Especially that "too much foremilk" is not a health concern. An irritation, to be sure, but not a health problem.

  6. #6

    Default Re: Long, but I'm desperate - oversupply???

    Me again. Bumping this nearly 3 years later - I need help again.

    So the bad news is that at 10 weeks, my then-newborn girl, who I talked about in the above post, started to completely refuse the right breast. And then both breasts. And then the nursing strikes were on. She had about 3 or 4 I think, lasting up to a week at a time. I did a lot of dream-feeding, and a lot of crying. We still don't know what caused them for sure - she would display many signs and symptoms of teething pain/movement in her gums during an 'episode', but maybe it was the flow from my ridiculously engorged breasts, or maybe it was gastric discomfort or something I ate. I'll never be sure. After being repeatedly fobbed off by healthcare professionals and the NHS, I finally found an IBCLC who took a proper look in her mouth. Her posterior tongue tie was cut at a whopping 4.5 months. Things got better after that - but her first tooth popped through at 5 months, so maybe that was part of the problem. No idea.

    The good news is that she is still nursing, aged very nearly 3. Success.

    However ...

    I've recently had another little girl who is exactly the same age as my first daughter was when I wrote that first post funnily enough (3 weeks 4 days) and her behaviour at the breast recently has been EXACTLY the same. The only thing that isn't going on with her is the green poop/nappy rash. Her poop is the usual yellow. Weight gain good for now, loads of pee, plenty of poop. I know she's been getting enough.

    Strangely, I haven't suffered with oversupply this time really. I did for the first week and a bit, like loads of people, but my breasts no longer get engorged, just a bit full overnight. My flow is still mega forceful and fast and my poor baby can't cope with it at all, but I just unlatch and spray and can usually complete a fairly good feeding this way. When she actually wants to feed. And I never know when that is.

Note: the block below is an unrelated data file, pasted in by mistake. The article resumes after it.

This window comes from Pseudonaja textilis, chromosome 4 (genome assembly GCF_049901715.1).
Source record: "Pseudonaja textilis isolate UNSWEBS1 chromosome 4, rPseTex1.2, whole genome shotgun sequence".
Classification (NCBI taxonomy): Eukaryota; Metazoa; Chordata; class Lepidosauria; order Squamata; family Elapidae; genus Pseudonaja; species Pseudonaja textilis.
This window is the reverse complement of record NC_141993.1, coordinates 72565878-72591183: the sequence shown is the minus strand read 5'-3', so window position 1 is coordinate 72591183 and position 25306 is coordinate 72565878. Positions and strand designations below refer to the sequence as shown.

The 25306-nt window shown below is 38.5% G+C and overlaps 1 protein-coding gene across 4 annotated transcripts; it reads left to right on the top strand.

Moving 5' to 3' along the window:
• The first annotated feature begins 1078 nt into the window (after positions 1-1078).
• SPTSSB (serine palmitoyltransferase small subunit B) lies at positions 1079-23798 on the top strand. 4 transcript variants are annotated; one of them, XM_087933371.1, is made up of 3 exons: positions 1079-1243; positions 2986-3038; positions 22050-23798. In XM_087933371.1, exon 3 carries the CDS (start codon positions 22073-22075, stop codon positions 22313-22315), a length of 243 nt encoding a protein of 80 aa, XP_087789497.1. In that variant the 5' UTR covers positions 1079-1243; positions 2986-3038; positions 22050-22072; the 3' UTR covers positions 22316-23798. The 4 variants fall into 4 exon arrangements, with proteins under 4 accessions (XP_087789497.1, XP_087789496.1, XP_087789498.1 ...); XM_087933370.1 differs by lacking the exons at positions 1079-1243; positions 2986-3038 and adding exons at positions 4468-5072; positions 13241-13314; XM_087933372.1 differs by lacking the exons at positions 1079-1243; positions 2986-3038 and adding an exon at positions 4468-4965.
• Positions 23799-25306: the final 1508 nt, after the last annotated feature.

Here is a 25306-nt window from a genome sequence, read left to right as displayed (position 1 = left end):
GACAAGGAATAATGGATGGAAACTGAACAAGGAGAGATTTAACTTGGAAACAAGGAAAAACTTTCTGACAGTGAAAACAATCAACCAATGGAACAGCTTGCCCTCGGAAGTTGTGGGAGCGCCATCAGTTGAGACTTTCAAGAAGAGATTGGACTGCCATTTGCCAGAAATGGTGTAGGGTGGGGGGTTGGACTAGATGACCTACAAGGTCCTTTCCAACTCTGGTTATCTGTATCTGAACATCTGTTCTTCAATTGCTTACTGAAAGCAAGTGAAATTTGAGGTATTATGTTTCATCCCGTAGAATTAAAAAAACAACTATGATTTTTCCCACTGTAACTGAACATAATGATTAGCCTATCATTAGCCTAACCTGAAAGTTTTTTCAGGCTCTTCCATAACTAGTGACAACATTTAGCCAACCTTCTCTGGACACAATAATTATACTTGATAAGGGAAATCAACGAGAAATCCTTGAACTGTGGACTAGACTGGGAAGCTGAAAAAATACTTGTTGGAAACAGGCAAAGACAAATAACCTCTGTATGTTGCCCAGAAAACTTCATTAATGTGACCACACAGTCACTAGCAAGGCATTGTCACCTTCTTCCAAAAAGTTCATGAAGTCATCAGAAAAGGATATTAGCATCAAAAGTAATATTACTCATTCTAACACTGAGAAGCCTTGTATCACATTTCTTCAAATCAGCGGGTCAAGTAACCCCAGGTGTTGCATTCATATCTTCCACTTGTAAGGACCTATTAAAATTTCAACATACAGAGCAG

I have awful trouble reading her hunger cues (have had this problem with both my girls) and I'm not sure if this is because I just constantly offer the breast for everything so she never really gets a chance to become hungry and root or whether it's because she's just not an especially hungry baby. Sometimes she will latch and have a good feed - always one breast only, not for long because of my fast flow, but an obviously full, decent feed. Other times she will squirm and grunt and strain and pull and have what seems like a snack - and I'm not sure if this is because of some sort of pain, and she's cutting her feed short, or whether it's because she's not really that hungry, so my flow is annoying her or what. WHAT IS IT.

    Today so far went something like this: big feed at 6:30 am, straining/squirmy snack around 2 hours later, big feed at 11:30 am, squirmy snack at around 1:30 pm, big feed at 4:30 pm. Now I'm just sitting here waiting and unsure whether to offer or what to do as it upsets me when she seems so uncomfortable and I'm not sure she's even really feeding at those times as it seems like she hardly has anything, but 5-ish hours between decent feeds is a long time for a newborn to go right?

    If she really doesn't want to nurse then she will just not latch on. She is a ****e sleeper and also gets very overtired/overstimulated very easily and then absolutely will not latch for love nor money and just screams (she hates comfort nursing as she gets blasted with milk), so the evenings are a battle and a nightmare.

    Can ANYONE please shed any light on this behaviour for me? Has anyone had a similar experience? Am I offering too much? Does she not really want to feed when she's wriggling about all over the place acting like she's in pain or would she just not latch if she didn't want to? How can I be more confident and wait for her to show me she's hungry if that means waiting up to 5 hours and panicking she won't get enough?

    I realise that past trauma from my first daughter's nursing strikes is likely a factor in how panicky and lacking in confidence I am feeling about this, as I am absolutely terrified of the same thing happening again. I'm also 90% sure she has a posterior tongue tie too but need to wait for my specialist lady to come back from holiday.

    I should add that she feeds quite well at night and usually only goes 2 -3.5 hours at that time, so maybe she is getting lots of calories that way? Is that ok?